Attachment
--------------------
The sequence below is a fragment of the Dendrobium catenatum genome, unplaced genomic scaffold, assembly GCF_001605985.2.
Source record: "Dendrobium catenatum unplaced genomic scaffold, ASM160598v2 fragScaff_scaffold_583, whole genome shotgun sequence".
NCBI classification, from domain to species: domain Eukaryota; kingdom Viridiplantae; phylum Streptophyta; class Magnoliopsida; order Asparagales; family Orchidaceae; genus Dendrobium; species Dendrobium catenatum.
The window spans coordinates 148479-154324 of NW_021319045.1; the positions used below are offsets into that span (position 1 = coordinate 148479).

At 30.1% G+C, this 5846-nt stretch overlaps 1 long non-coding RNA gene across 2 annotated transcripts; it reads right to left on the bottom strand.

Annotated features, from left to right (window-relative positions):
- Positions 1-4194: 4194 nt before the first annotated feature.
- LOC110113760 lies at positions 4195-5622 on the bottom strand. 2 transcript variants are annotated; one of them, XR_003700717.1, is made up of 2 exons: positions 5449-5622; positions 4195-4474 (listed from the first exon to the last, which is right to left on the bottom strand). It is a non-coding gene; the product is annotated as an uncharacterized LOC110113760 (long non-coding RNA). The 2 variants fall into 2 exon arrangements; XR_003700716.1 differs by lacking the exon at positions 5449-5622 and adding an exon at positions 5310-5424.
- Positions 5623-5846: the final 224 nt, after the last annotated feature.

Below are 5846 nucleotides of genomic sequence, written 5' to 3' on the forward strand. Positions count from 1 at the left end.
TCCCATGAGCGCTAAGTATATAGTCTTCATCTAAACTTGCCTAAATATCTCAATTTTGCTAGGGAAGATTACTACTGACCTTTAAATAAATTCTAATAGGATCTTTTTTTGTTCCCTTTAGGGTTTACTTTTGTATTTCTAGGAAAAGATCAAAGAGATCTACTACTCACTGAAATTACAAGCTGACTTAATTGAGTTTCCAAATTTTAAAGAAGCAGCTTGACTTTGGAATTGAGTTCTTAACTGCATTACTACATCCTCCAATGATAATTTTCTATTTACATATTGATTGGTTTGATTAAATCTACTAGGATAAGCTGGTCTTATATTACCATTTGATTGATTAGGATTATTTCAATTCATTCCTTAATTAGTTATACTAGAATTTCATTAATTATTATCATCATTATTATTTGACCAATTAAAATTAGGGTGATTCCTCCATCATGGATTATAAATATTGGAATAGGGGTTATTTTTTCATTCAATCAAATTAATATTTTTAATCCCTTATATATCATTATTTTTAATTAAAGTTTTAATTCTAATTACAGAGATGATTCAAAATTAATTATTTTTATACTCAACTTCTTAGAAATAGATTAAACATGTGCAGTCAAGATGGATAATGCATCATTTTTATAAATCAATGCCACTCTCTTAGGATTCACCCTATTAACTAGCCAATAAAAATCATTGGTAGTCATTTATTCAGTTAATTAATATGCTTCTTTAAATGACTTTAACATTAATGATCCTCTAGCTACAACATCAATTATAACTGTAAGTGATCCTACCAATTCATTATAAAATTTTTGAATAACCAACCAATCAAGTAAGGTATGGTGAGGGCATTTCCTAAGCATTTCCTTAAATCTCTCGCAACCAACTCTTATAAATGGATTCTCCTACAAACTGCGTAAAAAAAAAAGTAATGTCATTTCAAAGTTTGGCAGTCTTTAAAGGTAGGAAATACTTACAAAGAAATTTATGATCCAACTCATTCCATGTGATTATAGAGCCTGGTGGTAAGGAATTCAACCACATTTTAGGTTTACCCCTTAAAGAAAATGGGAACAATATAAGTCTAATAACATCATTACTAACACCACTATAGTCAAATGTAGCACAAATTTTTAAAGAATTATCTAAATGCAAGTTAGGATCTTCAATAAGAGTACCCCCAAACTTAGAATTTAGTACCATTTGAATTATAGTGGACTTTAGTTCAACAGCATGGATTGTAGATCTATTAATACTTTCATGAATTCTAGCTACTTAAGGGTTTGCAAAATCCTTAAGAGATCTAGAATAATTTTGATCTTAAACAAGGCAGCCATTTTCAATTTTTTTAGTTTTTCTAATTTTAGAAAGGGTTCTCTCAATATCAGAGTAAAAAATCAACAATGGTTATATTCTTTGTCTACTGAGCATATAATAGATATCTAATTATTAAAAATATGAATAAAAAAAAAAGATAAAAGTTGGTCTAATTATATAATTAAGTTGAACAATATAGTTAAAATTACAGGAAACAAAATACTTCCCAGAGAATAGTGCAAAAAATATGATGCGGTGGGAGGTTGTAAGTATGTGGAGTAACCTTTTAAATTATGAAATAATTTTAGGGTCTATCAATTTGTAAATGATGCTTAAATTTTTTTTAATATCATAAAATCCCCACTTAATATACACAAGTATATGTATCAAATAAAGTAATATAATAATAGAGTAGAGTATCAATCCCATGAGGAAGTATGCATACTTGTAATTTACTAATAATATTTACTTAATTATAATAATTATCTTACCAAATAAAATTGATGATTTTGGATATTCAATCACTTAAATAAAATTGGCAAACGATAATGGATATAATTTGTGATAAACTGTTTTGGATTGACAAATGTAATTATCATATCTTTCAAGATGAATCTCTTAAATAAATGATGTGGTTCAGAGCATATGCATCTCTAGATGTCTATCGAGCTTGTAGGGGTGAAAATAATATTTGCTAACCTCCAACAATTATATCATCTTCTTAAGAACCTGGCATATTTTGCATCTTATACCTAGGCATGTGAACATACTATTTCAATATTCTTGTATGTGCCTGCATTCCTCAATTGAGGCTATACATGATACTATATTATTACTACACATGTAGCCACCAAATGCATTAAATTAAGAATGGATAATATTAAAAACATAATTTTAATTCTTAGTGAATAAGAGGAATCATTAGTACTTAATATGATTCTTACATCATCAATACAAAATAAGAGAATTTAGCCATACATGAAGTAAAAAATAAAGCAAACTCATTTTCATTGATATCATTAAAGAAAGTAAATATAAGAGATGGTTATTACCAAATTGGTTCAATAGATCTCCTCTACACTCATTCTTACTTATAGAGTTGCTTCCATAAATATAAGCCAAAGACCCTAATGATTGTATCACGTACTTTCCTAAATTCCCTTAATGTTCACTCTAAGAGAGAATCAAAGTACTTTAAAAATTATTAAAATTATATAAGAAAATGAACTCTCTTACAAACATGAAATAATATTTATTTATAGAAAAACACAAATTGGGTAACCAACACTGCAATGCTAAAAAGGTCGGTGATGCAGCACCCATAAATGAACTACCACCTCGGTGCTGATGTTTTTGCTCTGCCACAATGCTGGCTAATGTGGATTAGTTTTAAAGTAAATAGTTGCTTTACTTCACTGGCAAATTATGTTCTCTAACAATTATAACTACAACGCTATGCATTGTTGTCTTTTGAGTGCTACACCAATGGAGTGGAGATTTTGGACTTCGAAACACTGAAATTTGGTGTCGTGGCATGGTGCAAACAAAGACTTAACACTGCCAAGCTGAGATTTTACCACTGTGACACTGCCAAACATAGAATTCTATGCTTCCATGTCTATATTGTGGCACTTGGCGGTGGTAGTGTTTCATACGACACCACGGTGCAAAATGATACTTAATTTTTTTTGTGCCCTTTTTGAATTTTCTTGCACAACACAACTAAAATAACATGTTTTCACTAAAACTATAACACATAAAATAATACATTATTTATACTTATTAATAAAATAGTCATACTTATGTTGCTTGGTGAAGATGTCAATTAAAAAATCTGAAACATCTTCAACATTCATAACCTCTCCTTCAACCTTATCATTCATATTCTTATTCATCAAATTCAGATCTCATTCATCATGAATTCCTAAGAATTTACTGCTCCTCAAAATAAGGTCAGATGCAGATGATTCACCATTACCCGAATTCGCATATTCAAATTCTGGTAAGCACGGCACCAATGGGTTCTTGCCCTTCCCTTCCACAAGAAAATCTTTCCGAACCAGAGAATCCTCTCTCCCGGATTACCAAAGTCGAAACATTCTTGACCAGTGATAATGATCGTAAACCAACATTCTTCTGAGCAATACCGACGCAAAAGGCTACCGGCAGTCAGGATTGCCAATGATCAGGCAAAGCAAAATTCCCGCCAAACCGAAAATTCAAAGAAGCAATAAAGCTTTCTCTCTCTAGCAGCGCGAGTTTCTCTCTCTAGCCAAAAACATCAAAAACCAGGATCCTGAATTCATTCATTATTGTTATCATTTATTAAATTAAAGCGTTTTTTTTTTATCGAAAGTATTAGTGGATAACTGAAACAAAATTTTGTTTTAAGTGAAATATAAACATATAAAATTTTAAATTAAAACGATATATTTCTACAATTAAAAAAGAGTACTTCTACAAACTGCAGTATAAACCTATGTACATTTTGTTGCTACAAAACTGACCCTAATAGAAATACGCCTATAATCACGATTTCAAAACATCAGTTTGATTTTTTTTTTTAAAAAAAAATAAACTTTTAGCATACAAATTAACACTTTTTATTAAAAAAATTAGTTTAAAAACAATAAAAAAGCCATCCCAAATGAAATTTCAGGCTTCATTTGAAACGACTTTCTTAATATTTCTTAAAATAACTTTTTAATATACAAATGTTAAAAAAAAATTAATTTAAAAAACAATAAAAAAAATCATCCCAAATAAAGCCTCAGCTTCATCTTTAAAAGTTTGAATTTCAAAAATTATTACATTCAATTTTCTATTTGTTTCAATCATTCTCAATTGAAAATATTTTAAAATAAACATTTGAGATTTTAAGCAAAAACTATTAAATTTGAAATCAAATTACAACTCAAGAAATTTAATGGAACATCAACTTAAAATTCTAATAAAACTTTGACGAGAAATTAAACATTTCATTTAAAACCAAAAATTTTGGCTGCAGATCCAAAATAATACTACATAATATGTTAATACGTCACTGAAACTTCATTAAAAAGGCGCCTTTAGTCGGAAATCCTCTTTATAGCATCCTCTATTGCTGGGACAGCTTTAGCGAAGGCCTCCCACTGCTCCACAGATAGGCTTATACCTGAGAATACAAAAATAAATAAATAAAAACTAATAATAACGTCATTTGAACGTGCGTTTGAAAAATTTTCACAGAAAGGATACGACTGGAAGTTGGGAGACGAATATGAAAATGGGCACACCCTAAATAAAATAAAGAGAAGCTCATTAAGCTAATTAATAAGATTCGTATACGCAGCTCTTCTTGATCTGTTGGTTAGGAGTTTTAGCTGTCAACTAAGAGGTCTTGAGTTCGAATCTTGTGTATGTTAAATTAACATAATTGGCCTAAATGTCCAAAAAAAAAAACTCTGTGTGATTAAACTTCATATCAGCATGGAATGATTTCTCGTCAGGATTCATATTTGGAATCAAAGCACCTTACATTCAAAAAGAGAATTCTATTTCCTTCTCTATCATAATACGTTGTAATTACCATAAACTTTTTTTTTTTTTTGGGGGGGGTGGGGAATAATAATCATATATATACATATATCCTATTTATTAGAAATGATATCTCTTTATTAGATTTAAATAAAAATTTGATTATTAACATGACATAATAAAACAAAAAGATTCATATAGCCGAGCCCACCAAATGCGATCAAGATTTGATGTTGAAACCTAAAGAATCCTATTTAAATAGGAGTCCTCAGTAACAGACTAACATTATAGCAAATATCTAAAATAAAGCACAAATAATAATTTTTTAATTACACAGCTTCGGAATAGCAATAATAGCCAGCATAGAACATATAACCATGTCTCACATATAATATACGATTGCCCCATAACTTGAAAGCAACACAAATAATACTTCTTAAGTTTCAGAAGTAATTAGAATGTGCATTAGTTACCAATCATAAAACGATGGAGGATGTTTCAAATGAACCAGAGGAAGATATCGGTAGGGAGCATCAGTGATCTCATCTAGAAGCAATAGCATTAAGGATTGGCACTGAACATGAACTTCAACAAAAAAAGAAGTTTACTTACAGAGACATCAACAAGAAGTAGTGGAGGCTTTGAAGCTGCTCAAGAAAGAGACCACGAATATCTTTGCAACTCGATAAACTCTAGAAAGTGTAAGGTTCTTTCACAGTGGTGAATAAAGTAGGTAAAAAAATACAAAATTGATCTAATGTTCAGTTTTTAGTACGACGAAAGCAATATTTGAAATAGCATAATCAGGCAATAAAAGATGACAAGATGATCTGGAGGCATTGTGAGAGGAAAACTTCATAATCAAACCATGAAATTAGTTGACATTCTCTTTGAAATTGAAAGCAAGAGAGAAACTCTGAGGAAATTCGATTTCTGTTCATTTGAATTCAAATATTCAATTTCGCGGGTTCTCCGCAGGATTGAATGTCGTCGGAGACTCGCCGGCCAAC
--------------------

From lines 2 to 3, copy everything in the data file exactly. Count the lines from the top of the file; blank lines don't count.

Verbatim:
Source record: "Dendrobium catenatum unplaced genomic scaffold, ASM160598v2 fragScaff_scaffold_583, whole genome shotgun sequence".
NCBI classification, from domain to species: domain Eukaryota; kingdom Viridiplantae; phylum Streptophyta; class Magnoliopsida; order Asparagales; family Orchidaceae; genus Dendrobium; species Dendrobium catenatum.